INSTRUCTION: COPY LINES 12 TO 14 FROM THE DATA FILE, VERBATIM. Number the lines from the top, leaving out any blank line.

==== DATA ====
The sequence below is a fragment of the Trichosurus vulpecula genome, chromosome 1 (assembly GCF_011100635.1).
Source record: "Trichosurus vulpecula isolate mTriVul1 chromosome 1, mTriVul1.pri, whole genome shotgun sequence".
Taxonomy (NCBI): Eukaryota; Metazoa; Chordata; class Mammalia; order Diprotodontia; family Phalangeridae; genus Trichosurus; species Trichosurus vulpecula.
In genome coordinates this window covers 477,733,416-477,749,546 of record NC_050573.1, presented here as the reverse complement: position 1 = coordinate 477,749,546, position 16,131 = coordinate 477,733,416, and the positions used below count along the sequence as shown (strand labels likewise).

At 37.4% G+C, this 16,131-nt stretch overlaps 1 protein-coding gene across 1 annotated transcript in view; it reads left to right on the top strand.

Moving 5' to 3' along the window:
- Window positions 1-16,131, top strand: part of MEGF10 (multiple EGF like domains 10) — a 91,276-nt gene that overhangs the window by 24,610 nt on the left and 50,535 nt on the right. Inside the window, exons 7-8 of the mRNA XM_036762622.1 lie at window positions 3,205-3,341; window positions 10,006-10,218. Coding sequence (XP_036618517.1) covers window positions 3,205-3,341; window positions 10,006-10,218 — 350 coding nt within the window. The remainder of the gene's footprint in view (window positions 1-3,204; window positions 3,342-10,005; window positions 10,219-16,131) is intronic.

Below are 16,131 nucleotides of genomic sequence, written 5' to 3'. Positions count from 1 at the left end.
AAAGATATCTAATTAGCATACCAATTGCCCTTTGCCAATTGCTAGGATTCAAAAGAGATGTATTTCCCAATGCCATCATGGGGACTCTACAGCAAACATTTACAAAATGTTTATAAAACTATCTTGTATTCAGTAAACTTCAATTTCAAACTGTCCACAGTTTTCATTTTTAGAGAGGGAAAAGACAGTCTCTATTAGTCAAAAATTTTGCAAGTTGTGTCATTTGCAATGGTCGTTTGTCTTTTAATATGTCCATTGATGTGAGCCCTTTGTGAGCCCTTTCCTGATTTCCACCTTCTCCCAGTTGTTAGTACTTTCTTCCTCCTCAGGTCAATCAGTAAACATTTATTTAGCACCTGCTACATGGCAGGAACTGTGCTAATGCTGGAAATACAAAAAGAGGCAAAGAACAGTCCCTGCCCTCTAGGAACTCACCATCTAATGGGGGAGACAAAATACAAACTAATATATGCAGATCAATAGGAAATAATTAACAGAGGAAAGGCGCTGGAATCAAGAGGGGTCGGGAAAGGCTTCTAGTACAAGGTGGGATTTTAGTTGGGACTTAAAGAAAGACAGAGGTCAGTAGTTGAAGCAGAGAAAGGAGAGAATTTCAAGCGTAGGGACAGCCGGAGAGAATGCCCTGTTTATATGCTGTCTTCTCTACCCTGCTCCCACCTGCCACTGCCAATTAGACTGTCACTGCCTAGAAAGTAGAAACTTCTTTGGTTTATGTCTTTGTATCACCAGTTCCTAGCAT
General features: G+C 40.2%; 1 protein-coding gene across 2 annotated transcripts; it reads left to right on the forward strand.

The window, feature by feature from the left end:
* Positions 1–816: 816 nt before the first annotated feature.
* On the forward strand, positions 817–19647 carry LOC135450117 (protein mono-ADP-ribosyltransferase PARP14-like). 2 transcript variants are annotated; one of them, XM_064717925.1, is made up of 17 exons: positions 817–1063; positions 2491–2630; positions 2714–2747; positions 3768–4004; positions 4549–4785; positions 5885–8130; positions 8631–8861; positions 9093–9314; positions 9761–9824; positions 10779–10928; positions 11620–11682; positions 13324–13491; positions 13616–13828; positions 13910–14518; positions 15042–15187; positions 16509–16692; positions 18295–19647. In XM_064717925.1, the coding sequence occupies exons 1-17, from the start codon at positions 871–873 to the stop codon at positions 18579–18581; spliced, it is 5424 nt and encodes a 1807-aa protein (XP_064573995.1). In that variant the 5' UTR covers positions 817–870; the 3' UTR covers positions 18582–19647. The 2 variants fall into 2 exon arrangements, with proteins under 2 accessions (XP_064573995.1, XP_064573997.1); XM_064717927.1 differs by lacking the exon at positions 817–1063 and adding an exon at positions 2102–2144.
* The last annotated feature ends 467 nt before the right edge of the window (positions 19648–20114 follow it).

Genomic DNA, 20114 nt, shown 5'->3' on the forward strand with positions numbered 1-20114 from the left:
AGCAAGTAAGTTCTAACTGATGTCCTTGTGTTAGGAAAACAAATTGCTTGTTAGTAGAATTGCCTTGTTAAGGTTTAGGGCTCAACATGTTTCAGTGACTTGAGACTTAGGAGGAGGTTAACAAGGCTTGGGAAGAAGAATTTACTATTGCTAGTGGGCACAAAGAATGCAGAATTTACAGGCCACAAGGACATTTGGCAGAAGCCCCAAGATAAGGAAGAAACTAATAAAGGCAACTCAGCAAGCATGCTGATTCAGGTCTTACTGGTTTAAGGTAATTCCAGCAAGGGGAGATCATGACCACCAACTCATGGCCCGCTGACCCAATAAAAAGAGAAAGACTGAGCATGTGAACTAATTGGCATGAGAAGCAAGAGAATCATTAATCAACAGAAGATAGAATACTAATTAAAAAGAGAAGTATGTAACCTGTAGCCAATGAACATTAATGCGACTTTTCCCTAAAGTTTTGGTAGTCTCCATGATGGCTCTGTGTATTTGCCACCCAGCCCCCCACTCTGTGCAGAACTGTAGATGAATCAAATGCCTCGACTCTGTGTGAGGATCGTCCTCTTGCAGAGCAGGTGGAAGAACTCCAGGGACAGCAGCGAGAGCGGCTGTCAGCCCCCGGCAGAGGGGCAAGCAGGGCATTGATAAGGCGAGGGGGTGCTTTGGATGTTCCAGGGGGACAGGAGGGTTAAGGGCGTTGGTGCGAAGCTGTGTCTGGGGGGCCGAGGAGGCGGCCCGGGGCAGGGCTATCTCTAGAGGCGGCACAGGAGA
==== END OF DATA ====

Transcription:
* Positions 1–816: 816 nt before the first annotated feature.
* On the forward strand, positions 817–19647 carry LOC135450117 (protein mono-ADP-ribosyltransferase PARP14-like). 2 transcript variants are annotated; one of them, XM_064717925.1, is made up of 17 exons: positions 817–1063; positions 2491–2630; positions 2714–2747; positions 3768–4004; positions 4549–4785; positions 5885–8130; positions 8631–8861; positions 9093–9314; positions 9761–9824; positions 10779–10928; positions 11620–11682; positions 13324–13491; positions 13616–13828; positions 13910–14518; positions 15042–15187; positions 16509–16692; positions 18295–19647. In XM_064717925.1, the coding sequence occupies exons 1-17, from the start codon at positions 871–873 to the stop codon at positions 18579–18581; spliced, it is 5424 nt and encodes a 1807-aa protein (XP_064573995.1). In that variant the 5' UTR covers positions 817–870; the 3' UTR covers positions 18582–19647. The 2 variants fall into 2 exon arrangements, with proteins under 2 accessions (XP_064573995.1, XP_064573997.1); XM_064717927.1 differs by lacking the exon at positions 817–1063 and adding an exon at positions 2102–2144.
* The last annotated feature ends 467 nt before the right edge of the window (positions 19648–20114 follow it).